Conclusion

The mango fruit's nutritional value, aesthetic and gustatory appeal have assured its growing importance in non-traditional markets since the late 1950s, as it has been introduced to consumers previously unacquainted with it. Furthermore, the migration of large populations from South-east Asia and other regions where this fruit is a traditional crop to metropolitan centres where it has not been well known has created a permanent demand for it in these new markets. An additional factor permitting market expansion has been the growing mango production in areas previously unimportant in world commerce such as Mexico, Brazil, Australia, West Africa, Israel, Florida and the Canary Islands. The fact that most new markets are remote from areas of production has necessitated selection of cultivars for fresh market sale that are dependably productive and resistant to harvest, handling and shipping stress, with relatively long shelf life, for example 'Tommy Atkins', 'Keitt' and 'Madame Francis'. The fruit quality of mango cultivars well suited to packing and shipping has been a secondary consideration, and is generally not so high as that of cultivars acknowledged to be superior for eating. Economic factors obviously must dictate what is grown for the fresh market.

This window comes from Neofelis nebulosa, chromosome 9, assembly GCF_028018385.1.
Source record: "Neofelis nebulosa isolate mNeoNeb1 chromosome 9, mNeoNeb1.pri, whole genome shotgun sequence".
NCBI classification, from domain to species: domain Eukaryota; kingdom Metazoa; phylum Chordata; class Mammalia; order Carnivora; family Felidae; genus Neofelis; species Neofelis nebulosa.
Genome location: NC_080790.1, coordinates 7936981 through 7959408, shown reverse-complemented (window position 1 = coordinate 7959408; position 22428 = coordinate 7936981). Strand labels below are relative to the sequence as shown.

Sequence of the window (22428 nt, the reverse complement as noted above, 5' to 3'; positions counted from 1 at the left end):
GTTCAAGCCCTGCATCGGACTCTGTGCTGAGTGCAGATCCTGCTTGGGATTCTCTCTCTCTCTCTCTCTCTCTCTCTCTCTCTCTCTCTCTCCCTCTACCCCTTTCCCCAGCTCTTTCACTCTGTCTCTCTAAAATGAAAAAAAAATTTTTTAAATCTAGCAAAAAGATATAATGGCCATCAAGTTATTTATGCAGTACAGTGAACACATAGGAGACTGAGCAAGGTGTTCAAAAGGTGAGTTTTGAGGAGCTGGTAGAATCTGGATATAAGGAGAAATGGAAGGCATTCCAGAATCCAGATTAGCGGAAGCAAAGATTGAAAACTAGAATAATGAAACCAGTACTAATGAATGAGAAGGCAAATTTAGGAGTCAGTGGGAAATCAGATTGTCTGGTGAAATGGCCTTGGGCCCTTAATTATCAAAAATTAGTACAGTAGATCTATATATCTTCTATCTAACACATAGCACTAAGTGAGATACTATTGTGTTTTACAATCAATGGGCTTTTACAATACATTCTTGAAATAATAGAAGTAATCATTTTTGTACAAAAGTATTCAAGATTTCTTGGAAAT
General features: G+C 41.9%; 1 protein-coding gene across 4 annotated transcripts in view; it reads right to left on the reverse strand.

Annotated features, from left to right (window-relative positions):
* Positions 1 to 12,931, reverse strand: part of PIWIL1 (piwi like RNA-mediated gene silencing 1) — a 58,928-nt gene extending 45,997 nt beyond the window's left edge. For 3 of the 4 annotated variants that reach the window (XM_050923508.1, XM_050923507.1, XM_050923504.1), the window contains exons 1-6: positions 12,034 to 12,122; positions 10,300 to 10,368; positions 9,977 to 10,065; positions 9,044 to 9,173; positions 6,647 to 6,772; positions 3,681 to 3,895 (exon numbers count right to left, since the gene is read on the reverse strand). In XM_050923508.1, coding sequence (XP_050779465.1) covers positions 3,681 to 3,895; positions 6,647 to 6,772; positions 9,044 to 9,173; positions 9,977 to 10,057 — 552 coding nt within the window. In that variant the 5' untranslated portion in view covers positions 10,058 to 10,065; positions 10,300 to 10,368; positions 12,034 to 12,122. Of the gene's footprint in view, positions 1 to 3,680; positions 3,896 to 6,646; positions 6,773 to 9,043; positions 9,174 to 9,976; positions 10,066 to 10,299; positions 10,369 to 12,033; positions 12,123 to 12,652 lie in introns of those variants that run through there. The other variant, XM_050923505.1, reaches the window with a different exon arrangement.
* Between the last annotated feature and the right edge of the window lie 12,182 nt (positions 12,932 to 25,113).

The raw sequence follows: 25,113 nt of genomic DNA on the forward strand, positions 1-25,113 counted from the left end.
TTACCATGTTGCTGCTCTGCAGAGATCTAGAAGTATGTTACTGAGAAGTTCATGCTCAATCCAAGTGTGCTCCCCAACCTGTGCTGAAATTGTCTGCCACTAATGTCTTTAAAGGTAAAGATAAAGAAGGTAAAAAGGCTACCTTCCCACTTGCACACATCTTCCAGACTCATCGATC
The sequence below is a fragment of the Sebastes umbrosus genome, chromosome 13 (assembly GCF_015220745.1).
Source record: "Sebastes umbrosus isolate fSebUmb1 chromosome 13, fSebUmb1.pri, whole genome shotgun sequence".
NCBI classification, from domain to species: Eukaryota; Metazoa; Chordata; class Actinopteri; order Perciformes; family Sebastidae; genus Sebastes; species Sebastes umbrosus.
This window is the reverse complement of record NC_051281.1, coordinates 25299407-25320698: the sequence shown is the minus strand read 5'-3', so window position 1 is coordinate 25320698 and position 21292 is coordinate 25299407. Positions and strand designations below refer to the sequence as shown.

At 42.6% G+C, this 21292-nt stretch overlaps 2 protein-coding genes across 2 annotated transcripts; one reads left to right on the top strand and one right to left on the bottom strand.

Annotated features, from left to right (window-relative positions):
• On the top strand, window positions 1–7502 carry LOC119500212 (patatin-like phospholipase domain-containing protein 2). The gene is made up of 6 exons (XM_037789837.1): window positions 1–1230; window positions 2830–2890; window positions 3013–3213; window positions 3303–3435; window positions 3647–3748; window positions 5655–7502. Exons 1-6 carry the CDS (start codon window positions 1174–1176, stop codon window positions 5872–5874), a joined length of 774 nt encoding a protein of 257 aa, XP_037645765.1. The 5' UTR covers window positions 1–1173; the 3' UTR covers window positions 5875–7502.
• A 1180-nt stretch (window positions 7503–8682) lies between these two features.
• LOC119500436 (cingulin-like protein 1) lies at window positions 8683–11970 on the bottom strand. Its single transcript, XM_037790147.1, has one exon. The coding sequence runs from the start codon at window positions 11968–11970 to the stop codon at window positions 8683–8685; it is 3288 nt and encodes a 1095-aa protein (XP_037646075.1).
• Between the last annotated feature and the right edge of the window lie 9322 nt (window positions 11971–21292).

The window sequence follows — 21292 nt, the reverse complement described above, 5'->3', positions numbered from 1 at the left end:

The commercial market for processed mango products permits other cultivars to be utilized, and these may vary with the product that is marketed. Cultivars chosen for purée or juice preparation are likely to be quite different from those used for manufacture of chutney or other products requiring pulp that maintains its integrity after it is cooked. 'Totapuri' ('Sand-ersha') or 'Turpentine', for example, considered mediocre for fresh consumption, can be used to prepare excellent chutneys, as can many 'criollo' types in the West Indies. 'Tommy Atkins' makes outstandingly good dried fruit sections, sweet and aromatic, even though its fresh-fruit quality is generally conceded not to be high. Mango butter and mango leather are other products that are appreciated by many who know them (see Raymundo et al., Chapter 17, this volume; Campbell and Campbell, 1983; Campbell and Smith, 1987). As more fruit that is wholesome, but not of export quality, becomes available in areas of increasing production, it is likely that processed mango products will become more common.

Table 3.1. Ratings of selected mango cultivars grown in Florida (Source: Knight, 1993).

Cultivar

Shapea

Sizeb

Firmnessc

Colourd Anthracnosee

Fibre'

Tasteg

Yieldh Scorei

'Alphonso'

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